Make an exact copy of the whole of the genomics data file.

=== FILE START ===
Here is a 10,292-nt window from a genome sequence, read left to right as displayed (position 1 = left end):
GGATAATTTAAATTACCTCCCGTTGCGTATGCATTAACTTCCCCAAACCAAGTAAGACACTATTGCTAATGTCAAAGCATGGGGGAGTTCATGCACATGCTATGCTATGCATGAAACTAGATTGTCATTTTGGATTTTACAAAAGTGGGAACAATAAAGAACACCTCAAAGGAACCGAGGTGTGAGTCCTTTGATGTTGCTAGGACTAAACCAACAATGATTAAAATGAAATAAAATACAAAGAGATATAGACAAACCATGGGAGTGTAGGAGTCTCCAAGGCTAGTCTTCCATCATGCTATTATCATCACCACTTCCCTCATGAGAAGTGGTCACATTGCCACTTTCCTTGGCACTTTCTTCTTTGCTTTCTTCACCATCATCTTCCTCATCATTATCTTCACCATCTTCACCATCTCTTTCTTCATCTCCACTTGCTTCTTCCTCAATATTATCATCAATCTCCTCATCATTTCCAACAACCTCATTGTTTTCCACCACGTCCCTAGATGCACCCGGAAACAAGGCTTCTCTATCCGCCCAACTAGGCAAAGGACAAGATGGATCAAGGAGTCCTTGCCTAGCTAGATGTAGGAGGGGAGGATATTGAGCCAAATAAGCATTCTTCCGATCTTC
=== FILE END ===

Here is a 10,292-nt window from a genome sequence, read left to right as displayed (position 1 = left end):
GGATAATTTAAATTACCTCCCGTTGCGTATGCATTAACTTCCCCAAACCAAGTAAGACACTATTGCTAATGTCAAAGCATGGGGGAGTTCATGCACATGCTATGCTATGCATGAAACTAGATTGTCATTTTGGATTTTACAAAAGTGGGAACAATAAAGAACACCTCAAAGGAACCGAGGTGTGAGTCCTTTGATGTTGCTAGGACTAAACCAACAATGATTAAAATGAAATAAAATACAAAGAGATATAGACAAACCATGGGAGTGTAGGAGTCTCCAAGGCTAGTCTTCCATCATGCTATTATCATCACCACTTCCCTCATGAGAAGTGGTCACATTGCCACTTTCCTTGGCACTTTCTTCTTTGCTTTCTTCACCATCATCTTCCTCATCATTATCTTCACCATCTTCACCATCTCTTTCTTCATCTCCACTTGCTTCTTCCTCAATATTATCATCAATCTCCTCATCATTTCCAACAACCTCATTGTTTTCCACCACGTCCCTAGATGCACCCGGAAACAAGGCTTCTCTATCCGCCCAACTAGGCAAAGGACAAGATGGATCAAGGAGTCCTTGCCTAGCTAGATGTAGGAGGGGAGGATATTGAGCCAAATAAGCATTCTTCCGATCTTC